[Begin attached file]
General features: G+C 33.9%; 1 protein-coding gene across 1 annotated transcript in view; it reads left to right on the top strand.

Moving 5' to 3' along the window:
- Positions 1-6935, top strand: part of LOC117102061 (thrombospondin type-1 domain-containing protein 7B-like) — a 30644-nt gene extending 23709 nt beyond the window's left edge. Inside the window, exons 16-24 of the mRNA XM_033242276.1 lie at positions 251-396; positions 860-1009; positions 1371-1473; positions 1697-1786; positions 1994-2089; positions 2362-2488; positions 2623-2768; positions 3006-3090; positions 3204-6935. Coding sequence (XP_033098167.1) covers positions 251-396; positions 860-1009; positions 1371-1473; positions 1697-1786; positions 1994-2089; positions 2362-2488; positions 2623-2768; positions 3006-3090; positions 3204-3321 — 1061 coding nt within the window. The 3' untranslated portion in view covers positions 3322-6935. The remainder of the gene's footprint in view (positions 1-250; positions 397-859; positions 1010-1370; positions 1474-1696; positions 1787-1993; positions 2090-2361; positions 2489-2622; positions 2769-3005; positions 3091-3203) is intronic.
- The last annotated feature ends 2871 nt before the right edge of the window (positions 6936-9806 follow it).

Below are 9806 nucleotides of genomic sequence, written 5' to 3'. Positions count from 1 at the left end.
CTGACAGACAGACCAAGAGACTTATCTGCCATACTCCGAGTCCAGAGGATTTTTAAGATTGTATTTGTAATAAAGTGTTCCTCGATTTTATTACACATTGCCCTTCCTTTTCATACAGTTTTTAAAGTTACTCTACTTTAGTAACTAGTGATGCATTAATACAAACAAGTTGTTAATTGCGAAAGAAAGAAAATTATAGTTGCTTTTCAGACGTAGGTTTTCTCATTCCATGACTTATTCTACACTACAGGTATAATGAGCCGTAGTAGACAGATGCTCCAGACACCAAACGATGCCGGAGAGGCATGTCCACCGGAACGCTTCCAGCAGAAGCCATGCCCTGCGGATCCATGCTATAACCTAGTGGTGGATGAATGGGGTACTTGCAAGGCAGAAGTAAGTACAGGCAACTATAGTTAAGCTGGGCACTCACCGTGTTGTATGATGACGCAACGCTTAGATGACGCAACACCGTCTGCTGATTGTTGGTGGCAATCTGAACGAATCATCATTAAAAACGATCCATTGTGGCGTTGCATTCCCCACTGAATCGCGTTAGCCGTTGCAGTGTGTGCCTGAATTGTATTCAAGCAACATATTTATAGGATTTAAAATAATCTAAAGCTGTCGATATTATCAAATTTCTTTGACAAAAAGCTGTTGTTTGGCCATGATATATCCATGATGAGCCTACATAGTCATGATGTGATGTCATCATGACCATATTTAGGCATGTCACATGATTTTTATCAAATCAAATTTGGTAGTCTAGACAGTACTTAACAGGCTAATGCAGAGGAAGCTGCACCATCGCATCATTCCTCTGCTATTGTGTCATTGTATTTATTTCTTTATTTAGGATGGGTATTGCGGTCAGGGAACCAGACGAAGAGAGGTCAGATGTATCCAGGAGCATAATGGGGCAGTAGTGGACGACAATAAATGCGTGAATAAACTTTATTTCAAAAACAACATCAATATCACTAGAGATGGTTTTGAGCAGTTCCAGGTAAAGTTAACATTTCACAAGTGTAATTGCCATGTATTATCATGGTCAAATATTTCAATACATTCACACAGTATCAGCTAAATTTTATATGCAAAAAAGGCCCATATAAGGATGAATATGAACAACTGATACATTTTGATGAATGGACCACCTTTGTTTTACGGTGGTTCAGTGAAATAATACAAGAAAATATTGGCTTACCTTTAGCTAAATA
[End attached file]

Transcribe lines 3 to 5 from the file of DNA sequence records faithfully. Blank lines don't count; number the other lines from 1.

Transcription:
- Positions 1-6935, top strand: part of LOC117102061 (thrombospondin type-1 domain-containing protein 7B-like) — a 30644-nt gene extending 23709 nt beyond the window's left edge. Inside the window, exons 16-24 of the mRNA XM_033242276.1 lie at positions 251-396; positions 860-1009; positions 1371-1473; positions 1697-1786; positions 1994-2089; positions 2362-2488; positions 2623-2768; positions 3006-3090; positions 3204-6935. Coding sequence (XP_033098167.1) covers positions 251-396; positions 860-1009; positions 1371-1473; positions 1697-1786; positions 1994-2089; positions 2362-2488; positions 2623-2768; positions 3006-3090; positions 3204-3321 — 1061 coding nt within the window. The 3' untranslated portion in view covers positions 3322-6935. The remainder of the gene's footprint in view (positions 1-250; positions 397-859; positions 1010-1370; positions 1474-1696; positions 1787-1993; positions 2090-2361; positions 2489-2622; positions 2769-3005; positions 3091-3203) is intronic.
- The last annotated feature ends 2871 nt before the right edge of the window (positions 6936-9806 follow it).

Below are 9806 nucleotides of genomic sequence, written 5' to 3'. Positions count from 1 at the left end.